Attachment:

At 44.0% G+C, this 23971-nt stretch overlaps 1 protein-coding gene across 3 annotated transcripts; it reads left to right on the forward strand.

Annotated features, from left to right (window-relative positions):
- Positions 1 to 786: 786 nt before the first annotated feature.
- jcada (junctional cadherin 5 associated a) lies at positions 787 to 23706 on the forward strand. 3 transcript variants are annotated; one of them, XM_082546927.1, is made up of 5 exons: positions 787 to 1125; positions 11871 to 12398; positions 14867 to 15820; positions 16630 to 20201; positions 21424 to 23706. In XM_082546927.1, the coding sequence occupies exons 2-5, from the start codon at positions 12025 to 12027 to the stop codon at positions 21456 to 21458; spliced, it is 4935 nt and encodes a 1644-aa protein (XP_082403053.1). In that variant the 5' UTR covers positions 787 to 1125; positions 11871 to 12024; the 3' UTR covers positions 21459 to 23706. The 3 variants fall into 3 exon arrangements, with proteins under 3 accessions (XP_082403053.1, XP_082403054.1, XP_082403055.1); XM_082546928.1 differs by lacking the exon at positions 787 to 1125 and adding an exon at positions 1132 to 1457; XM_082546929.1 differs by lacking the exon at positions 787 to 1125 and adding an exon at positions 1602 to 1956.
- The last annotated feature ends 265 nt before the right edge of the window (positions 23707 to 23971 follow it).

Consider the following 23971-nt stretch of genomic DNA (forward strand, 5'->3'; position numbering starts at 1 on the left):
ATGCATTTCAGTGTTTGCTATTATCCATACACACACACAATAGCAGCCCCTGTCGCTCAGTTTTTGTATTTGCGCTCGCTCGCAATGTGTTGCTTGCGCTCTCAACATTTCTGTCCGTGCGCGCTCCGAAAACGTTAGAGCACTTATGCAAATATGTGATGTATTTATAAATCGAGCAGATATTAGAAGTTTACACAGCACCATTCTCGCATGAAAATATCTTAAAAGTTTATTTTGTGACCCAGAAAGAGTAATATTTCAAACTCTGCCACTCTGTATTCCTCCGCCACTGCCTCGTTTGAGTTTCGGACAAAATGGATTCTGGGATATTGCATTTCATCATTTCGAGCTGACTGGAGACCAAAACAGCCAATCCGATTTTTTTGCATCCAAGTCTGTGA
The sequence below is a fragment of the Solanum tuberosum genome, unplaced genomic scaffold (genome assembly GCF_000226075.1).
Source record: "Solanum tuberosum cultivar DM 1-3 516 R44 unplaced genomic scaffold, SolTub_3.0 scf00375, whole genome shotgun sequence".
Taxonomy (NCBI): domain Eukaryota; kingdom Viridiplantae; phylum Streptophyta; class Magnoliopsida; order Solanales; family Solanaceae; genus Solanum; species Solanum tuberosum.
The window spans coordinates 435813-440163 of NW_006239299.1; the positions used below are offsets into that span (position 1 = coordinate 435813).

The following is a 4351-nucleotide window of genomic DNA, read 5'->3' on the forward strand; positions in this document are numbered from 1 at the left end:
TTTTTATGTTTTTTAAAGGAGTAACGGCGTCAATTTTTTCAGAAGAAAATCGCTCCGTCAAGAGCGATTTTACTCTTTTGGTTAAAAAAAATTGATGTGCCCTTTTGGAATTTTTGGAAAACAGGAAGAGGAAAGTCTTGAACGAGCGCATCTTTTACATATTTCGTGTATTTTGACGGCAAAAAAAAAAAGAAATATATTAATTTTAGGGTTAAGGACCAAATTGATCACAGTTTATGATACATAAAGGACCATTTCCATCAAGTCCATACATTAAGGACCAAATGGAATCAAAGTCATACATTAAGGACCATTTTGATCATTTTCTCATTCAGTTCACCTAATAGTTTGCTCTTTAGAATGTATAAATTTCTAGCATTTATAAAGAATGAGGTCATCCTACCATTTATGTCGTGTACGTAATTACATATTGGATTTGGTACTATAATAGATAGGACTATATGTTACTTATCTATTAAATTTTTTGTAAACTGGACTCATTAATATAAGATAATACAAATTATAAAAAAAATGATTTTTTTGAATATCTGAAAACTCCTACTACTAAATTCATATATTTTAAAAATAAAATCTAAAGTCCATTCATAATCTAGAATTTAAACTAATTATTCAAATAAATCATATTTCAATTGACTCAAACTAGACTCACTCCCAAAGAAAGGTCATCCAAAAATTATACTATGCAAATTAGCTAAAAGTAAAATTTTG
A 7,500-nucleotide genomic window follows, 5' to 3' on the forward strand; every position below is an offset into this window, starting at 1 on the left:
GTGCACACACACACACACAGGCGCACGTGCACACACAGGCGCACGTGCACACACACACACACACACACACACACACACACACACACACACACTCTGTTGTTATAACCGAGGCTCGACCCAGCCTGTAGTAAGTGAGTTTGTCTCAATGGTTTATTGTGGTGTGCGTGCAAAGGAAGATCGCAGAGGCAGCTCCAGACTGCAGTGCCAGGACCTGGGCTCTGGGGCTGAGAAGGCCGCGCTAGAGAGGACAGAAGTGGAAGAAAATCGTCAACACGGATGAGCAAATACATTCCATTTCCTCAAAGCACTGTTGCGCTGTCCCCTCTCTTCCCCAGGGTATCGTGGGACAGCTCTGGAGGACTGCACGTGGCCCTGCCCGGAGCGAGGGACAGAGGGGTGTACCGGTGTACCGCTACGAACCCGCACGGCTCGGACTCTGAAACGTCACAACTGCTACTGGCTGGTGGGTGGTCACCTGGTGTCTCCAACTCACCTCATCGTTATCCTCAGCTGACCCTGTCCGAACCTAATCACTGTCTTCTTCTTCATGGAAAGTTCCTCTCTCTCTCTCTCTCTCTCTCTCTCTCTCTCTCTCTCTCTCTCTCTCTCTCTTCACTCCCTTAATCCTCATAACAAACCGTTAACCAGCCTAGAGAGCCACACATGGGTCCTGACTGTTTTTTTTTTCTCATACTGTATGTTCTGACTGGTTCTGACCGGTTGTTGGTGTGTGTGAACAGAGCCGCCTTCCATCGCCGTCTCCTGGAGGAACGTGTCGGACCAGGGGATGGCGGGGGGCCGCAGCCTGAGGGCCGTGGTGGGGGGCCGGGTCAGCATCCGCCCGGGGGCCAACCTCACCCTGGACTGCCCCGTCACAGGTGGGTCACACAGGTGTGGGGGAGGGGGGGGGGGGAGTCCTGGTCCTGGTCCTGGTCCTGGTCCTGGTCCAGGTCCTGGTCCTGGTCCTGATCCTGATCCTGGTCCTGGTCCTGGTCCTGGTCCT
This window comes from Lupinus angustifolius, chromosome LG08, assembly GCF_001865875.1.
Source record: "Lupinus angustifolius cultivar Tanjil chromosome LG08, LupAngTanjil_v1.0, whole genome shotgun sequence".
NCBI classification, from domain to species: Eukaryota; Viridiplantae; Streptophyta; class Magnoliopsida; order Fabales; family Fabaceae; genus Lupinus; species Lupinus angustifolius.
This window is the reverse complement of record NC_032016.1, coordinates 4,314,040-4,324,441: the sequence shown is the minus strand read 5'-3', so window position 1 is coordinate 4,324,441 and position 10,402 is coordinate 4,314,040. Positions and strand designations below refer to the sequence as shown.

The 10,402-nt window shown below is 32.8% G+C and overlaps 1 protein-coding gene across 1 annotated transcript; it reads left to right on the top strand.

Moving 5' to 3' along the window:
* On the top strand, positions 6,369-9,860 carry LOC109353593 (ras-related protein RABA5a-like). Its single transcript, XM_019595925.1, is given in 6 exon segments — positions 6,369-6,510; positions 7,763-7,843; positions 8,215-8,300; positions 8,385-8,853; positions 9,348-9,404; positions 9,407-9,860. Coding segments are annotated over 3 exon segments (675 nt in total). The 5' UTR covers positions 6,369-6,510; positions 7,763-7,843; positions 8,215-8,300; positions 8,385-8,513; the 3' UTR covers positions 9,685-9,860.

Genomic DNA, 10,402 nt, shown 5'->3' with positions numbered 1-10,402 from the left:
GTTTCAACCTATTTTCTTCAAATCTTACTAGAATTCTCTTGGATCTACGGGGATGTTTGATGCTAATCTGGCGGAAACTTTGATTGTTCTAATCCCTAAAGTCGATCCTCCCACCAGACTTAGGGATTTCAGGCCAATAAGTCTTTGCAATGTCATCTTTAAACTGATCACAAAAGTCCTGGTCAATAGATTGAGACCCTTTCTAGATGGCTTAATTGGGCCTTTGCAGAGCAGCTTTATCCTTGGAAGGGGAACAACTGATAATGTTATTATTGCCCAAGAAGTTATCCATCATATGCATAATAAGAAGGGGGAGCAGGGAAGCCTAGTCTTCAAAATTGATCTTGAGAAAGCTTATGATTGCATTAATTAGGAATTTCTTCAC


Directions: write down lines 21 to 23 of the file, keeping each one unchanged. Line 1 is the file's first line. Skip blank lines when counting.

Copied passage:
Moving 5' to 3' along the window:
* On the top strand, positions 6,369-9,860 carry LOC109353593 (ras-related protein RABA5a-like). Its single transcript, XM_019595925.1, is given in 6 exon segments — positions 6,369-6,510; positions 7,763-7,843; positions 8,215-8,300; positions 8,385-8,853; positions 9,348-9,404; positions 9,407-9,860. Coding segments are annotated over 3 exon segments (675 nt in total). The 5' UTR covers positions 6,369-6,510; positions 7,763-7,843; positions 8,215-8,300; positions 8,385-8,513; the 3' UTR covers positions 9,685-9,860.

Genomic DNA, 10,402 nt, shown 5'->3' with positions numbered 1-10,402 from the left: